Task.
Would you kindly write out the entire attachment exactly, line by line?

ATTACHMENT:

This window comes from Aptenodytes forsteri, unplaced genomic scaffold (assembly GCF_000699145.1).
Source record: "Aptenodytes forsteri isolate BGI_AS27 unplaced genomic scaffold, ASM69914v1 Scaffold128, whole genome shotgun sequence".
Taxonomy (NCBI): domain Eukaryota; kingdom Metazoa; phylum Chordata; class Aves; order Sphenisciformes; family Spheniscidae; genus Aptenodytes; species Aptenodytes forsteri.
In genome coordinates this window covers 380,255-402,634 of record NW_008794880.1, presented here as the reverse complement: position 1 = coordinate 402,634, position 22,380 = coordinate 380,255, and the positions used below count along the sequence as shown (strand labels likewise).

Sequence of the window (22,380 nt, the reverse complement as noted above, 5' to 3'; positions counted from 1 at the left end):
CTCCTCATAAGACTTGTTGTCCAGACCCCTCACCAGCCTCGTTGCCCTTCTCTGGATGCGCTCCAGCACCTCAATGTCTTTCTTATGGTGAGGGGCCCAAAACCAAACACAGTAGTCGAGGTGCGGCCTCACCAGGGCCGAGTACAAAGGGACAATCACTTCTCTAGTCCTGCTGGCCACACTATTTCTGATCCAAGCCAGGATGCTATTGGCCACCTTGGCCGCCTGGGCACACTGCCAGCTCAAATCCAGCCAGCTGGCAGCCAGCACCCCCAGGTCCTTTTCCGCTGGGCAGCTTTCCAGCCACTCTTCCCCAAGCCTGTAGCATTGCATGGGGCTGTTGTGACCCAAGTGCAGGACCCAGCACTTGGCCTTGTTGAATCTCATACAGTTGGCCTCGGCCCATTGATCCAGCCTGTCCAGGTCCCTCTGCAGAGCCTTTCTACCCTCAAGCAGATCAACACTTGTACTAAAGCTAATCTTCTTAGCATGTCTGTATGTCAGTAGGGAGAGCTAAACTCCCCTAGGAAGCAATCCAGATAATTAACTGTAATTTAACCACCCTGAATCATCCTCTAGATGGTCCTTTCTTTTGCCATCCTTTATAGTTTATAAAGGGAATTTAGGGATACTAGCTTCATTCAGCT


This window comes from Aptenodytes forsteri, unplaced genomic scaffold (assembly GCF_000699145.1).
Source record: "Aptenodytes forsteri isolate BGI_AS27 unplaced genomic scaffold, ASM69914v1 Scaffold128, whole genome shotgun sequence".
Taxonomy (NCBI): domain Eukaryota; kingdom Metazoa; phylum Chordata; class Aves; order Sphenisciformes; family Spheniscidae; genus Aptenodytes; species Aptenodytes forsteri.
In genome coordinates this window covers 380,255-402,634 of record NW_008794880.1, presented here as the reverse complement: position 1 = coordinate 402,634, position 22,380 = coordinate 380,255, and the positions used below count along the sequence as shown (strand labels likewise).

Sequence of the window (22,380 nt, the reverse complement as noted above, 5' to 3'; positions counted from 1 at the left end):
CTCCTCATAAGACTTGTTGTCCAGACCCCTCACCAGCCTCGTTGCCCTTCTCTGGATGCGCTCCAGCACCTCAATGTCTTTCTTATGGTGAGGGGCCCAAAACCAAACACAGTAGTCGAGGTGCGGCCTCACCAGGGCCGAGTACAAAGGGACAATCACTTCTCTAGTCCTGCTGGCCACACTATTTCTGATCCAAGCCAGGATGCTATTGGCCACCTTGGCCGCCTGGGCACACTGCCAGCTCAAATCCAGCCAGCTGGCAGCCAGCACCCCCAGGTCCTTTTCCGCTGGGCAGCTTTCCAGCCACTCTTCCCCAAGCCTGTAGCATTGCATGGGGCTGTTGTGACCCAAGTGCAGGACCCAGCACTTGGCCTTGTTGAATCTCATACAGTTGGCCTCGGCCCATTGATCCAGCCTGTCCAGGTCCCTCTGCAGAGCCTTTCTACCCTCAAGCAGATCAACACTTGTACTAAAGCTAATCTTCTTAGCATGTCTGTATGTCAGTAGGGAGAGCTAAACTCCCCTAGGAAGCAATCCAGATAATTAACTGTAATTTAACCACCCTGAATCATCCTCTAGATGGTCCTTTCTTTTGCCATCCTTTATAGTTTATAAAGGGAATTTAGGGATACTAGCTTCATTCAGCT